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Volkswagen Group of America announced today that 16 Passat Lingyu vehicles will participate in fleet demonstrations at the California Fuel Cell Partnership in Sacramento, Calif. These prototype vehicles were developed in China and debuted at the 2008 Olympic Games in Beijing.
The Passat Lingyu fuel cell vehicles are being added to the existing fleet of eight Volkswagen fuel cell vehicles also at the California Fuel Cell Partnership.
"The Passat Lingyu prototype reflects Volkswagen Group's long standing commitment to develop new solutions for a clean future," said Professor Dr. Jurgen Leohold, Head of Volkswagen Group Research.
Volkswagen Group worked with scientists at Tongji University to create these fuel cell vehicles that are based on one of China's best-selling Volkswagen platforms. The Passat Lingyu is capable of traveling at highway speeds up to 90 mph and as far as 146 miles on a single tank of fuel. The only byproduct released from the tailpipe is water and oxygen.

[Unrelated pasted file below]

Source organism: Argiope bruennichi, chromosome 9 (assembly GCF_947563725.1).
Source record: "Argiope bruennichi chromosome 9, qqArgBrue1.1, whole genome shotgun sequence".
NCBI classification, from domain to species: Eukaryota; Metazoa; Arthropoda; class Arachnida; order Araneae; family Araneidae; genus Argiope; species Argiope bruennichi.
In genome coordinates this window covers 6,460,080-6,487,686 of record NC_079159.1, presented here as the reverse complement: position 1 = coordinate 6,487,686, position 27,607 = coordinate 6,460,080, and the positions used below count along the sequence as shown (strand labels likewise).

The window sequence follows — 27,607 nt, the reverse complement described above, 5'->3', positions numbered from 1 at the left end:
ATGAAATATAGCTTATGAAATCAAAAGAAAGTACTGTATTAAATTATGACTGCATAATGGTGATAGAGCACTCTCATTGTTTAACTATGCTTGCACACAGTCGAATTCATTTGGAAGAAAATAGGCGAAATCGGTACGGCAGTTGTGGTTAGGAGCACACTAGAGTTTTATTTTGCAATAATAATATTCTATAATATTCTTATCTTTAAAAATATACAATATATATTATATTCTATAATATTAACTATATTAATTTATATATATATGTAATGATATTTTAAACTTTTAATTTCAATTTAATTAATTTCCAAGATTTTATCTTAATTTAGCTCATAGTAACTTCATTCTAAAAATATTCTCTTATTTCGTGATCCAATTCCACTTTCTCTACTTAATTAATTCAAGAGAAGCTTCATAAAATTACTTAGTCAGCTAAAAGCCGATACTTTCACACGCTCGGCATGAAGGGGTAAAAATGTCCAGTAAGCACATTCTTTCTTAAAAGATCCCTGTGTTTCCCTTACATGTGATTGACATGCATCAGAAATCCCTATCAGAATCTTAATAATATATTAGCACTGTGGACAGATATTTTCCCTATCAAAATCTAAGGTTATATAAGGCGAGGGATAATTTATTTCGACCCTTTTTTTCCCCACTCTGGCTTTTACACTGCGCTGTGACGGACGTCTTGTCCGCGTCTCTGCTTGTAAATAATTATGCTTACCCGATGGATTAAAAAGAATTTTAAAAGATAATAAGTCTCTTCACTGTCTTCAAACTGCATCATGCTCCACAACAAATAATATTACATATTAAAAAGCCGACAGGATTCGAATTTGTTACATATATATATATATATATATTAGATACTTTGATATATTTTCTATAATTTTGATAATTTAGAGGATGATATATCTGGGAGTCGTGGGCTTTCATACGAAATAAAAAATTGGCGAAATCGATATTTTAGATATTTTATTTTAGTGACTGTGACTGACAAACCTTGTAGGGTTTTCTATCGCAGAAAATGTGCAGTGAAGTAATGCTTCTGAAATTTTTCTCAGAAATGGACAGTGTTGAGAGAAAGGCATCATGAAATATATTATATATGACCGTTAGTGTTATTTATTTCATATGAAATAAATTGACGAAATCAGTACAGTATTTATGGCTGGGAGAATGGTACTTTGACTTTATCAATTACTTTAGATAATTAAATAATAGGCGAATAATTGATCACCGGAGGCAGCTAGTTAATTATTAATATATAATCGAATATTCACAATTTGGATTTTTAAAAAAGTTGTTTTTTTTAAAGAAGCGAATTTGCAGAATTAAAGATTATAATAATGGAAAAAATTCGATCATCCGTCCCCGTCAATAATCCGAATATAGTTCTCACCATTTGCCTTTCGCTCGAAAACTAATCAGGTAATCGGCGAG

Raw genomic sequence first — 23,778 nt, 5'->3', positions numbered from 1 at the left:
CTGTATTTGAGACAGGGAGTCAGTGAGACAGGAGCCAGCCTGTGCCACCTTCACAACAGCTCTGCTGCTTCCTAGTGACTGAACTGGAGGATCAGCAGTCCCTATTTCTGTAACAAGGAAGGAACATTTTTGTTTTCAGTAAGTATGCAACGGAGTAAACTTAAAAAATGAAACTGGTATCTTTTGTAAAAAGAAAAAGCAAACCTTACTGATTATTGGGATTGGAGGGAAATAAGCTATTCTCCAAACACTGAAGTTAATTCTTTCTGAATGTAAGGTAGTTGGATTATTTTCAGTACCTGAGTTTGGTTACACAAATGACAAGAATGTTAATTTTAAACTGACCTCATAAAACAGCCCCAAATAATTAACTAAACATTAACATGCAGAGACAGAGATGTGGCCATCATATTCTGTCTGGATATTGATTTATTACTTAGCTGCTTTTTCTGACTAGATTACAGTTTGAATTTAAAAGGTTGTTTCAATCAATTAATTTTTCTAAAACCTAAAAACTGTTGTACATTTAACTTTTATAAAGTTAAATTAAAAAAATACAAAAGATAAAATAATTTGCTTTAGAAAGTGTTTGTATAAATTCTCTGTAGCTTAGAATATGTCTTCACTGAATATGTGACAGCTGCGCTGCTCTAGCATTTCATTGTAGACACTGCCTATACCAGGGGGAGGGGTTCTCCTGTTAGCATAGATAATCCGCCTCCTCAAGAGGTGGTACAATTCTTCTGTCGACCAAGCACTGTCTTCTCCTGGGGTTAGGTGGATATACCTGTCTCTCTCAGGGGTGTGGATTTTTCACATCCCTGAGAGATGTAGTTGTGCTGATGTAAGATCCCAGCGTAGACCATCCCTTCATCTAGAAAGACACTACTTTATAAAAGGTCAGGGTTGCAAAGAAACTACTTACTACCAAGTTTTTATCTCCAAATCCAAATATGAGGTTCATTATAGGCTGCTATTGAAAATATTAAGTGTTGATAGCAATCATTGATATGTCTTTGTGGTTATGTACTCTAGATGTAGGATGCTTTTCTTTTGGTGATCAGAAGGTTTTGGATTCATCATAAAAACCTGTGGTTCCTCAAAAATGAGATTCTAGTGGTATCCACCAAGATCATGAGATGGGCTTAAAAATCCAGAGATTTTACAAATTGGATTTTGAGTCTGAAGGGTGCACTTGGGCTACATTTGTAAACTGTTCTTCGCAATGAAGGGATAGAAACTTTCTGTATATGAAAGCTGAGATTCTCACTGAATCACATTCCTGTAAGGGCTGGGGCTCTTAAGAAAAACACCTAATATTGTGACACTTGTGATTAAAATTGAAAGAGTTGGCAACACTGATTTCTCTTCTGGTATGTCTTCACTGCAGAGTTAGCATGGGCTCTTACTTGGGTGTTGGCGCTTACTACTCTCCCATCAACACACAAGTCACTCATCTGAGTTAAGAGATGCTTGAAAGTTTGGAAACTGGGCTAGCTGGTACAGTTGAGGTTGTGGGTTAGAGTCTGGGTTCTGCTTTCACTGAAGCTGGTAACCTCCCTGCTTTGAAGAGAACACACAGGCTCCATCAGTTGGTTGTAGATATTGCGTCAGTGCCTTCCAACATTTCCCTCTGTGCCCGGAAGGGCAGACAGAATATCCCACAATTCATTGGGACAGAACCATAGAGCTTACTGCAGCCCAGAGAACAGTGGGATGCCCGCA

"These vehicles logged nearly 50,000 miles in Beijing - with zero harmful emissions. We can think of no better place to next exhibit this environmentally-friendly technology than at the California Fuel Cell Partnership," said John Tillman, program manager for Volkswagen's U.S. Advanced Powertrain Research Program. In addition to working with the California Fuel Cell Partnership, the company also operates a number of university research projects in the state.
In a quest toward sustainable mobility, Volkswagen Group is exploring a number of new technologies to achieve greater fuel efficiency and reduce harmful emissions. The company's commitment to the environment also covers the entire lifespan of a car, from the earliest stages of the manufacturing process to the vehicle's final trip to the recycling yard.
"We will not achieve sustainability alone," said Anna Schneider, director of government-industry relations for Volkswagen Group of America. "We need global solutions to global problems and these international and domestic partnerships are absolutely critical to advancing our environmental objectives."
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